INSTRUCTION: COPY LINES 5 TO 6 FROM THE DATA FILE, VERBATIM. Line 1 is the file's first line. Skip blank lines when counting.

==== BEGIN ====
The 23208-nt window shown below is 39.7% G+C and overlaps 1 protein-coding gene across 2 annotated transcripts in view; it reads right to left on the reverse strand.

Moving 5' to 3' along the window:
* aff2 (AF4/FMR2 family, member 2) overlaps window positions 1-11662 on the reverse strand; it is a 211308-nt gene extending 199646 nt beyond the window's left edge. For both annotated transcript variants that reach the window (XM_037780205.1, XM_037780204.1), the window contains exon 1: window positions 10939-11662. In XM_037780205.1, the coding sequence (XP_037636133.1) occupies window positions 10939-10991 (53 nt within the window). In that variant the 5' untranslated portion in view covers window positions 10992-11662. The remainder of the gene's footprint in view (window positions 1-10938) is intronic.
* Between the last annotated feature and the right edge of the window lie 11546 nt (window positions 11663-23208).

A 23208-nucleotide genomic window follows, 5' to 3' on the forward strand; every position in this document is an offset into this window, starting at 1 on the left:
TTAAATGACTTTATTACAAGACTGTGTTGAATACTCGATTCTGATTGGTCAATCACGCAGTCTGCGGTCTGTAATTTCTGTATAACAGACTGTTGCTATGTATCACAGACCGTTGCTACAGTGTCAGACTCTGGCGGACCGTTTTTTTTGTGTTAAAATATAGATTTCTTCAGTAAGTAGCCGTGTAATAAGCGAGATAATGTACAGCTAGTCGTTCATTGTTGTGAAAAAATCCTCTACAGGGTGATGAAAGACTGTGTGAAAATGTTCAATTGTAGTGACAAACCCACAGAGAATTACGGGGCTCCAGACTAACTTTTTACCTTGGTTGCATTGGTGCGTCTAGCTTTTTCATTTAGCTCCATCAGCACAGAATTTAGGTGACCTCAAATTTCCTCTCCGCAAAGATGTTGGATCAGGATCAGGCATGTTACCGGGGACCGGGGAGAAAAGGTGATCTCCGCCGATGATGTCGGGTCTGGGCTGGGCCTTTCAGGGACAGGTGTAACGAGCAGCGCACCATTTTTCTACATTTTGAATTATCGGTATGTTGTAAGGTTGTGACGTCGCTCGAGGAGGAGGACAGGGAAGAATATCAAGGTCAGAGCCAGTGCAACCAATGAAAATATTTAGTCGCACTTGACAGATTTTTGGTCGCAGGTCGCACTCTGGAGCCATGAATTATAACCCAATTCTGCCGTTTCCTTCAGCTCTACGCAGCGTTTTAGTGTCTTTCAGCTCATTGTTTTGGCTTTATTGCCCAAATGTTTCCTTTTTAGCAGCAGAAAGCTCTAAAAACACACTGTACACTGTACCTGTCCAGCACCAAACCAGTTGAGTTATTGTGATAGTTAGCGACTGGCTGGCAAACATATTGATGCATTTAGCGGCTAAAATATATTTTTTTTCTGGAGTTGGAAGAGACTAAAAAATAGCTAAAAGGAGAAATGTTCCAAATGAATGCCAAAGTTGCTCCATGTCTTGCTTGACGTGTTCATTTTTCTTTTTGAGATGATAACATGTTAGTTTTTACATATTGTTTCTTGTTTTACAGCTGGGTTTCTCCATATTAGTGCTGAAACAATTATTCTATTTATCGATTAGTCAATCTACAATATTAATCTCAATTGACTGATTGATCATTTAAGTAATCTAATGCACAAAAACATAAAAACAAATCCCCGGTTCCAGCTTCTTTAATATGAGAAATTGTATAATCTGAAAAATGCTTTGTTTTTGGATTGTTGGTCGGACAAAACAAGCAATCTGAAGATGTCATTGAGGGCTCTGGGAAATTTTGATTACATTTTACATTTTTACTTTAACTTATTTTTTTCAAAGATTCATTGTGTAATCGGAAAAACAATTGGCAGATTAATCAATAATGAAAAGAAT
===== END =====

A 23208-nucleotide genomic window follows, 5' to 3' on the forward strand; every position in this document is an offset into this window, starting at 1 on the left:
TTAAATGACTTTATTACAAGACTGTGTTGAATACTCGATTCTGATTGGTCAATCACGCAGTCTGCGGTCTGTAATTTCTGTATAACAGACTGTTGCTATGTATCACAGACCGTTGCTACAGTGTCAGACTCTGGCGGACCGTTTTTTTTGTGTTAAAATATAGATTTCTTCAGTAAGTAGCCGTGTAATAAGCGAGATAATGTACAGCTAGTCGTTCATTGTTGTGAAAAAATCCTCTACAGGGTGATGAAAGACTGTGTGAAAATGTTCAATTGTAGTGACAAACCCACAGAGAATTACGGGGCTCCAGACTAACTTTTTACCTTGGTTGCATTGGTGCGTCTAGCTTTTTCATTTAGCTCCATCAGCACAGAATTTAGGTGACCTCAAATTTCCTCTCCGCAAAGATGTTGGATCAGGATCAGGCATGTTACCGGGGACCGGGGAGAAAAGGTGATCTCCGCCGATGATGTCGGGTCTGGGCTGGGCCTTTCAGGGACAGGTGTAACGAGCAGCGCACCATTTTTCTACATTTTGAATTATCGGTATGTTGTAAGGTTGTGACGTCGCTCGAGGAGGAGGACAGGGAAGAATATCAAGGTCAGAGCCAGTGCAACCAATGAAAATATTTAGTCGCACTTGACAGATTTTTGGTCGCAGGTCGCACTCTGGAGCCATGAATTATAACCCAATTCTGCCGTTTCCTTCAGCTCTACGCAGCGTTTTAGTGTCTTTCAGCTCATTGTTTTGGCTTTATTGCCCAAATGTTTCCTTTTTAGCAGCAGAAAGCTCTAAAAACACACTGTACACTGTACCTGTCCAGCACCAAACCAGTTGAGTTATTGTGATAGTTAGCGACTGGCTGGCAAACATATTGATGCATTTAGCGGCTAAAATATATTTTTTTTCTGGAGTTGGAAGAGACTAAAAAATAGCTAAAAGGAGAAATGTTCCAAATGAATGCCAAAGTTGCTCCATGTCTTGCTTGACGTGTTCATTTTTCTTTTTGAGATGATAACATGTTAGTTTTTACATATTGTTTCTTGTTTTACAGCTGGGTTTCTCCATATTAGTGCTGAAACAATTATTCTATTTATCGATTAGTCAATCTACAATATTAATCTCAATTGACTGATTGATCATTTAAGTAATCTAATGCACAAAAACATAAAAACAAATCCCCGGTTCCAGCTTCTTTAATATGAGAAATTGTATAATCTGAAAAATGCTTTGTTTTTGGATTGTTGGTCGGACAAAACAAGCAATCTGAAGATGTCATTGAGGGCTCTGGGAAATTTTGATTACATTTTACATTTTTACTTTAACTTATTTTTTTCAAAGATTCATTGTGTAATCGGAAAAACAATTGGCAGATTAATCAATAATGAAAAGAAT